Goodness is beyond definition but something you can see in people in the Christ like qualities they display. I do not mean that you cannot be a good man or woman without being a professing Christian. There are good people who adhere to other religions than Christianity, and good people who make no religious profession at all. But in every case they are people who show forth in their lives qualities seen at their highest and best in Jesus Christ. There are some words that were writt-en many years ago by John Stuart Mill, which I think are worth quoting, in this connection. John Stuart Mill was not a Christian, he was a Rationalist. But at the end of his Three Essays on Religion, he says this about Jesus Christ, “Religion cannot be said to have made a bad choice in pitching upon this Man as the ideal Guide and Representative of humanity. Nor, even now, would it be easy for the unbeliever to find a better translation of the Rule of Virtue from the abstract to the concrete than to endeavour so to live that Christ would approve of your life”. To live so that Iesus would approve of your life means that you would need to banish selfishness, cruelty, jealousy and envy. Yes, and people of all creeds or no creeds, people who scorn the Gospel and neglect the Church, still decide what they regard as good or bad according to the standards of the Gospel. Yes, and when the modern pagan, when he wants to describe the character of a person who has been kindly, a good neighbour or a good friend, can find no better Way than by saying “he was a real Christian".

The greatest need of our land, and of the world, is good men and women.

One writer says that goodness is the cement that holds society together. We couldn’t get on in this World without good people. You have got to trust the people you buy from or employ, otherwise life becomes impossible. And when you trust people you are relying upon their goodness.

Today we find people of all classes sneering at goodness, and the consequence is that we are terribly unhappy about the future of our country and the future of the world. What is wanted for the happiness and security of our country and the World is a wider acceptance of those ideals of goodness that we find at the heart of Christianity.

Dr. Stanley Jones tells in one of his books of a Questionnaire that was sent out a few years before the last war, to five thousand engineers, asking, “What is the greatest qualification of a successful engineer?” The replies were 25 per cent. technical skill and knowledge, 75 per cent. character. You see, these men of science can clearly see, as Thomas Edison saw, that what matters most is not so much technical skill and knowledge but what is behind it. Technical skill and knowledge could blast the world or bless it. As Christina Wordsworth puts it,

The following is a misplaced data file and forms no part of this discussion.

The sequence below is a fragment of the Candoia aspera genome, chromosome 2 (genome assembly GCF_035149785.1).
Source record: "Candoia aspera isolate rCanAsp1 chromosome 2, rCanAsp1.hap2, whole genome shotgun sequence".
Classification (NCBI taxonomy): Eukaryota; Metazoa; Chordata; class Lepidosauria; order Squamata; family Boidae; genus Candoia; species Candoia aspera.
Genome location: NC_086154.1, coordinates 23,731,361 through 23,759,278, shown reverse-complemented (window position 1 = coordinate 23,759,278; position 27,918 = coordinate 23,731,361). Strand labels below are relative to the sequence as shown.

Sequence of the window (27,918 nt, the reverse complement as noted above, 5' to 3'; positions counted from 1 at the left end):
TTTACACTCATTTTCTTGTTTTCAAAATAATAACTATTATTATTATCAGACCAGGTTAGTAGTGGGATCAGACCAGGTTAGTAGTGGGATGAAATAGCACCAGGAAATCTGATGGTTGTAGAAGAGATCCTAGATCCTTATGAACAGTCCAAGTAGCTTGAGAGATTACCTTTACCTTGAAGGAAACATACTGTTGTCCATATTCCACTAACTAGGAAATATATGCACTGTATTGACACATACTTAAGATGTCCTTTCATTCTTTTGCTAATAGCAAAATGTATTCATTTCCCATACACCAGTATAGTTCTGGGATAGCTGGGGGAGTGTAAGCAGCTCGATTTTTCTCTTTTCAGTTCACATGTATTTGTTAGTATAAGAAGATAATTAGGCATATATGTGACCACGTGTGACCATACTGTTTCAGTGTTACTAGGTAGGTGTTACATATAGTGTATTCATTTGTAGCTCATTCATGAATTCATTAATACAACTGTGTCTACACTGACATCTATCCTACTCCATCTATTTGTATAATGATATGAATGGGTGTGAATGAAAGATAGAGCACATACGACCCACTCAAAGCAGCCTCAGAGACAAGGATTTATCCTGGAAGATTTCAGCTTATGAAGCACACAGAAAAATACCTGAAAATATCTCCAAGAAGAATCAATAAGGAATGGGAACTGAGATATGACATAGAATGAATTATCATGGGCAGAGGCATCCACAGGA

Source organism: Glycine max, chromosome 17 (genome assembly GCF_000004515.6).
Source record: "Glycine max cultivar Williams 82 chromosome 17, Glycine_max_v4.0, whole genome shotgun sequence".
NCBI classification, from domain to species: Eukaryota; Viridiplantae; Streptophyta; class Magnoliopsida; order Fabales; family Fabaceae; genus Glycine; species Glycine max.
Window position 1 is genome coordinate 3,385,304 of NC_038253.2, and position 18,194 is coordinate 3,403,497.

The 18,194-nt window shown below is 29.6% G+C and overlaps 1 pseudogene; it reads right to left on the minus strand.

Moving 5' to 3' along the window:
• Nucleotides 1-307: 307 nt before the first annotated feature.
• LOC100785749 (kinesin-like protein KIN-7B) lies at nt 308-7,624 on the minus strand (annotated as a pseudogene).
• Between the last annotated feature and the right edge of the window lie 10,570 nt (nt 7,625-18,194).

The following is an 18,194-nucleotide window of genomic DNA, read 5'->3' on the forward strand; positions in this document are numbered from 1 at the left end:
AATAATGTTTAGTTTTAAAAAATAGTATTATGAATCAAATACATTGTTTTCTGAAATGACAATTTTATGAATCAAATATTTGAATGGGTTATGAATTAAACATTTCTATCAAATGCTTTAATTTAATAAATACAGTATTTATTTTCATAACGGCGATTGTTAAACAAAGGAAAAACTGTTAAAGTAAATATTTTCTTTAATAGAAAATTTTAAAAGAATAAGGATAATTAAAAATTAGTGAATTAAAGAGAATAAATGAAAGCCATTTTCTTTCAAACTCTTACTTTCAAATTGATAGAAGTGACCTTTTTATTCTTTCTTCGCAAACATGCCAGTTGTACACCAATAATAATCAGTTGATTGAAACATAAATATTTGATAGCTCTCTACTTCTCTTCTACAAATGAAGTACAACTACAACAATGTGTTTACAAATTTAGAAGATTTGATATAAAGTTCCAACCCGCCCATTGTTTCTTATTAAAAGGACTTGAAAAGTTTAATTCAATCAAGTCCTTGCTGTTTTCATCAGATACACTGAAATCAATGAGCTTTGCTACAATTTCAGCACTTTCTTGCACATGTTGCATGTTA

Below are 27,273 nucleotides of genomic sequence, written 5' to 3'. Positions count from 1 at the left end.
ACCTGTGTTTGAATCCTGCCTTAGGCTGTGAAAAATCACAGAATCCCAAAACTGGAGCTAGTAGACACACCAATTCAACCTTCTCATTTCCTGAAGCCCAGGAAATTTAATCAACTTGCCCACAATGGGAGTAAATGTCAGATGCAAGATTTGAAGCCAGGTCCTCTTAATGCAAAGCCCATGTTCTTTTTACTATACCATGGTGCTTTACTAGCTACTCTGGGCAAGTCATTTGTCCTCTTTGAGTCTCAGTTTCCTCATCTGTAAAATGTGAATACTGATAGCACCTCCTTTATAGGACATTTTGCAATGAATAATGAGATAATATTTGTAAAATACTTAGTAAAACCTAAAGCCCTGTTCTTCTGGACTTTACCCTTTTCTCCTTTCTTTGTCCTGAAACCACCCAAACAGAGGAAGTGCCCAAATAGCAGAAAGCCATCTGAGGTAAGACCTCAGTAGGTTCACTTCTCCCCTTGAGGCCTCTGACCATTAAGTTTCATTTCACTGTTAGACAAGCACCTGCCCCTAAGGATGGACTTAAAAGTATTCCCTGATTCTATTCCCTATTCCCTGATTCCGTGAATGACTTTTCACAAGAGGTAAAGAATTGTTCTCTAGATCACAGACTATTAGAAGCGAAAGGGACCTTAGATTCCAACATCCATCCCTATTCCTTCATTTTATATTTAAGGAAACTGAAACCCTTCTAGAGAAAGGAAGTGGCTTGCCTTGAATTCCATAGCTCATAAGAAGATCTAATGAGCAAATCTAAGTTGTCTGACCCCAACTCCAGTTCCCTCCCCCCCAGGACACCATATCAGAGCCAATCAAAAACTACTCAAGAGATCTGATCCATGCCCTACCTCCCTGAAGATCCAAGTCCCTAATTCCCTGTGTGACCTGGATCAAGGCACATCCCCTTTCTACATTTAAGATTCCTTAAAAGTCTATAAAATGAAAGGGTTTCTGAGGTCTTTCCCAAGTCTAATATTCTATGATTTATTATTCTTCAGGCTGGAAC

If all the good people were clever,

If all the clever people were good,

The world would be nicer than ever

We thought that it possibly could.

Put behind technical skill and knowledge that goodness that lies at the heart of Christianity and you put before it the goal of the Kingdom of God upon earth, and the bringing in of an age of unimaginable plenty in which all humanity would share. Yes, it is good people the country and the world needs first hand foremost, good scientisits, good statesmen, good people in the whole order of humanity

And finally would like to say that the good life is the only really satisfying life in the end of the day.

Sir Henry Jones, at one time professor of Moral Philosophy in Glasgow University, used to tell his students again and again that “the whole universe is behind the life that is good”. Yes, the men and women who have their hearts set upon goodness find life to be a thing of beauty and a joy forever‘ While on the other hand a man who lives in a way he knows is contrary to God's commandments, can only reap disappointment and regrets. For as St. Paul says “The wages of sin is death but the gift of Go-d is eternal life". Horatius Bonar has put it well in one of his hymns,